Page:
Rising cost of those presidential messages
CLARK FIELD — Some people have asked what I think of the funding versus the functions of the two departments – one for creating and another for distributing presidential messages — that emerged out of the reorganized Office of the Press Secretary.
In general and simplified terms, the work of the first department is to create the messages, while the second makes sure the messages are carried by the media. Their only client is President Aquino, not the entire government.
If the reorganized Office of the Press Secretary, now called Communications Group, were a commercial concern, the first unit manufactured the goods while the other marketed them.
The message factory reportedly wanted a P200-million budget for 2011, while the sales outfit already has P1 billion to do its marketing job. What will analysts say of that 1-to-5 ratio?
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TOO HIGH: Not privy to the details, many of which are confidential, I can only comment in a general way.
The first unit, that of Secretary Ricky Carandang, carries the jaw-breaking name of Presidential Communications Development and Strategic Planning Office. The other one, that of Secretary Herminio Coloma, is called Presidential Communications Operations Office.
How does Carandang intend to spend P200 million in developing the President’s messages and Coloma the P1 billion in selling the messages?
President Aquino, btw, has said that he thought P200 million (the sum of a proposed P150 million added to the approved P50-million budget) for Carandang was “too high.”
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OVERPRICED?: This observer shares the hunch of the President.
Planning and creating messages will not require P200 million even if one calls planning by the more expensive name of “strategizing.”
The work entails mainly brain power. Now if Carandang’s ideas are valued in the area of P200 million, then his proposed budget can be justified.
As many media colleagues have noted, his work – aside from brain power – basically requires a laptop, Internet connection and a printer. To get the total, multiply that setup by the number of people he wants to help him “strategize.”
If the messaging Secretary really has what it takes, all he has to do is sit down with his laptop and tap out his thoughts for the President. That should not be too expensive, assuming his occasional bright ideas are not overpriced.
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FRILLS: For the frills, add the expenses for dressing up and emoting for the TV cameras, refurbishing the office once and buying a new car. Throw in travel expenses and reasonable entertaining.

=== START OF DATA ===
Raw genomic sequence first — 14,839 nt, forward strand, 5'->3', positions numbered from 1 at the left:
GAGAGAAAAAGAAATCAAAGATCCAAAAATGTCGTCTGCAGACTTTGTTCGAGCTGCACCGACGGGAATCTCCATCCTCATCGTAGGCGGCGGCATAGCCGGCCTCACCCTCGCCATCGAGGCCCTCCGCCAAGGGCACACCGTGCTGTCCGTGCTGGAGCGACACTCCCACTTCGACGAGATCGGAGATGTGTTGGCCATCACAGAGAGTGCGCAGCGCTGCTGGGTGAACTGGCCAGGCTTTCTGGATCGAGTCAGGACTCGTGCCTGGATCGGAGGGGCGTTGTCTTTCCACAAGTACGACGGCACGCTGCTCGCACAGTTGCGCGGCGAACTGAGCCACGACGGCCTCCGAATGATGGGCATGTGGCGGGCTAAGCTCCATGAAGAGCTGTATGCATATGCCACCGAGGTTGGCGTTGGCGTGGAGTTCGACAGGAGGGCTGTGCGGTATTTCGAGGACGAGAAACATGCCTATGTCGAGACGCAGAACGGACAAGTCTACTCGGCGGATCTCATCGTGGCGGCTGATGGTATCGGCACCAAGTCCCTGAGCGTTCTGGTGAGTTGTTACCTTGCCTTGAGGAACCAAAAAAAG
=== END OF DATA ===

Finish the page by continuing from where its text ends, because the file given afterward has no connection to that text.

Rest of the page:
For the work place, any ergonomic desk in a comfortable and well-stocked office will do – nothing fancy in keeping with the frugality of our reformist President.
You think all that will require P200 million? To some people, even the original P50-million budget might be too much.
What they can do is stick to the P50 million, then dip occasionally into the President’s social and intelligence funds, the billions that are not audited in depth and detail.
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TEMPTATIONS: As for Secretary Coloma, his P1 billion is the total budget of the offices under his control and supervision. His camp fought hard to get that golden goose of the Communications Group.
You get an inkling of the tons of money passing through his office when you consider that under him are the government printing office, the state-run radio and television stations, the Philippine Information Agency, among other units.
The old racket here includes commissions for equipment and supplies, and juicy contracts. It was normal for printing bosses to certify that they could not handle the huge printing orders of government and – but of course – are thus forced to contract them out.
Hopefully, working for a President with a pure heart, Coloma will just bite his lips, close his eyes, pray, and forsake the million temptations.
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STL & JUETENG: Many senators seem to have lumped together illegal jueteng and the legalized Small-Town Lottery operations.
We cannot blame them since many STL operators are also jueteng lords, and their cobradores (bookies) sport STL uniforms and IDs but also take jueteng bets. When the police check on them, they flash their STL props.
But still, to make a sweeping accusation that STL and jueteng are one and the same and that all STL operators are jueteng lords may not be fair.
I know for a fact that some STL operators in Quezon and Laguna, for instance, are not jueteng lords.
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ASK THE BISHOP: In Quezon, the police provincial director has said that the province is jueteng-free.
If you do not believe him, there is Archbishop Marquez who also said on radio that jueteng stopped in Quezon in February 2006 when the STL was introduced there.
You still do not believe that? Talk to the Carmelite sisters who will tell you that Quezon has been rid of jueteng and that the STL operator there does not dabble in jueteng.
So how come some intelligence reports have it that there is jueteng in Quezon? My theory is that the displaced jueteng lords have been salivating for the bad old days and are looking for a chance for a comeback.
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AT ODDS: One way they can operate again would be to discredit the present STL operator who will not allow jueteng to erode his sales and taint the integrity of his STL business.
Okay, there may be some bookies around. But these must be small-time guerrilla jueteng bet collectors who run when the police swoop down on them.
In Laguna, it is public knowledge that the STL and jueteng operators do not see eye-to-eye. Unfortunately, a high provincial official is reportedly protecting jueteng to the consternation of the STL operator.